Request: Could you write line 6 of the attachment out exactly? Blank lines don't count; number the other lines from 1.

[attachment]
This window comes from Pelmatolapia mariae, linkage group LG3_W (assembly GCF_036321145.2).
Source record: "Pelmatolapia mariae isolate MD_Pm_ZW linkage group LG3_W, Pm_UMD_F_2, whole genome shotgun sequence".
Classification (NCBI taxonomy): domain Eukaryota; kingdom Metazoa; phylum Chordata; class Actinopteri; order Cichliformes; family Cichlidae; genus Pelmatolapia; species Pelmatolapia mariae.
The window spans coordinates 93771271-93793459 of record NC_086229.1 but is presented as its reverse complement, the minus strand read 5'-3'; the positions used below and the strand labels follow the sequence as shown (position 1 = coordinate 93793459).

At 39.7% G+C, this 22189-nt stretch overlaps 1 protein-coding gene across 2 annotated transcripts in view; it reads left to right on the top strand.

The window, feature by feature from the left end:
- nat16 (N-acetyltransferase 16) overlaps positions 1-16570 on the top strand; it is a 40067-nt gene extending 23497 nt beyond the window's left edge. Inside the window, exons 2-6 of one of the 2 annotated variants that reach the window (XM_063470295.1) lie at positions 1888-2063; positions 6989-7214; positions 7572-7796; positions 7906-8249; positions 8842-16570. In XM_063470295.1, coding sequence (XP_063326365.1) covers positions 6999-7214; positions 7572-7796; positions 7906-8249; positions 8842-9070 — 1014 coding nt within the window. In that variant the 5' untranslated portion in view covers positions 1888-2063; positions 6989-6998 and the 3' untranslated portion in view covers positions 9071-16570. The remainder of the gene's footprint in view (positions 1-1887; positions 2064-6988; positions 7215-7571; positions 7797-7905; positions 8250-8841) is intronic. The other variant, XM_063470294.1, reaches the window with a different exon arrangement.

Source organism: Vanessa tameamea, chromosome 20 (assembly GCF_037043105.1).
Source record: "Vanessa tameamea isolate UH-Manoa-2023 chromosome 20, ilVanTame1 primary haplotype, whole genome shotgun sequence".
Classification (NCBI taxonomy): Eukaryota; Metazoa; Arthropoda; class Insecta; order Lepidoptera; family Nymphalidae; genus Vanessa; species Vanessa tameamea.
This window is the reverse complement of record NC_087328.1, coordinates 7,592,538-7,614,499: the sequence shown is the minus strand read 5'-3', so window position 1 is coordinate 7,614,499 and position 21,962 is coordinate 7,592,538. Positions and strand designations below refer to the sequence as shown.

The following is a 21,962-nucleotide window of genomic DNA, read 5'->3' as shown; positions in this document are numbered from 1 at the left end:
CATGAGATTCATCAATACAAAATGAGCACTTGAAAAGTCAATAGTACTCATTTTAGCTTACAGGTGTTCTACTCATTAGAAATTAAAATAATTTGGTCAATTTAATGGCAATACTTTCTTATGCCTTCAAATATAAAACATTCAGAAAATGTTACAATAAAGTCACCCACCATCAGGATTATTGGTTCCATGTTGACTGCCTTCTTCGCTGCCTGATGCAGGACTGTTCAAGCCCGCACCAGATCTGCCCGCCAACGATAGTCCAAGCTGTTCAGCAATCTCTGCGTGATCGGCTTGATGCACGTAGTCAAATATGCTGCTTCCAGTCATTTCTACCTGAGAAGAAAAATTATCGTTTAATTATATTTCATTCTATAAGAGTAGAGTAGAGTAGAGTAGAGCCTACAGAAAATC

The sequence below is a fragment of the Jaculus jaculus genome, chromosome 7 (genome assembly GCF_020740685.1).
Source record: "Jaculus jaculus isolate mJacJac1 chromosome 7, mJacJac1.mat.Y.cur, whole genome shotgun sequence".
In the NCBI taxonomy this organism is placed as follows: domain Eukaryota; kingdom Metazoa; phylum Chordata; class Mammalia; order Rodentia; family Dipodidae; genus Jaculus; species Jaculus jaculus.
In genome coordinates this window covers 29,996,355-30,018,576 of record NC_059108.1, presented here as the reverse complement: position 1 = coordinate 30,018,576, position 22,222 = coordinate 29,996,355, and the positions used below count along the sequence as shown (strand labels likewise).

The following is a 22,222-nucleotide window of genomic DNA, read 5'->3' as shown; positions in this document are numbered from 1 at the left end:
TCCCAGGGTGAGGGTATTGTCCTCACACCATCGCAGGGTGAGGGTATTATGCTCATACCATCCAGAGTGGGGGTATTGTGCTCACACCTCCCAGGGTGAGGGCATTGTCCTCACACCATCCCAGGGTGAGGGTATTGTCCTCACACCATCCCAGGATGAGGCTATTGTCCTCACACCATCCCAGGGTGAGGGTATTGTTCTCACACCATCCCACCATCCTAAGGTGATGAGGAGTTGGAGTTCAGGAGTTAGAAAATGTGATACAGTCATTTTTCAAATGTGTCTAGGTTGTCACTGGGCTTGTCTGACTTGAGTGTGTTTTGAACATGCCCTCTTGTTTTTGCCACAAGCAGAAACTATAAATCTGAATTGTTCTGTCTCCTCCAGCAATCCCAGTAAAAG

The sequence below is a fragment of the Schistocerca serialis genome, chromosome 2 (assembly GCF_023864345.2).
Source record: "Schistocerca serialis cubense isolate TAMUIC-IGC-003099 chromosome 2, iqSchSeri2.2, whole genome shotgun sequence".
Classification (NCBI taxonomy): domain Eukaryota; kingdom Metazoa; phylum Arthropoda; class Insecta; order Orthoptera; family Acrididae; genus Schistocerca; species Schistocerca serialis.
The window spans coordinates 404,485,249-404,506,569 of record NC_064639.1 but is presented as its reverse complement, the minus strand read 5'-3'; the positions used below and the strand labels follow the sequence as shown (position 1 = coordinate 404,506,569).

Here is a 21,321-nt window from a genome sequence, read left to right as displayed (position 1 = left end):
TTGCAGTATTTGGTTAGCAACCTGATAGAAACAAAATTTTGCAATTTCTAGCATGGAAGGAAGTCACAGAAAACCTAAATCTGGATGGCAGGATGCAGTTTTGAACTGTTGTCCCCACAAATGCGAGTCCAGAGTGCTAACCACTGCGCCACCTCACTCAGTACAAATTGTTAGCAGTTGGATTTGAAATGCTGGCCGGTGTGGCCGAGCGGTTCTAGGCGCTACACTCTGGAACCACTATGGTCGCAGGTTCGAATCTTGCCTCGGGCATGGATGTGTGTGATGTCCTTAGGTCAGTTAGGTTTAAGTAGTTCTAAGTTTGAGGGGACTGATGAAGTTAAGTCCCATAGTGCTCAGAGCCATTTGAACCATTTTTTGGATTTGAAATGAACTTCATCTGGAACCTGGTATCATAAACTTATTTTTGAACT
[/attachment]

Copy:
The window, feature by feature from the left end: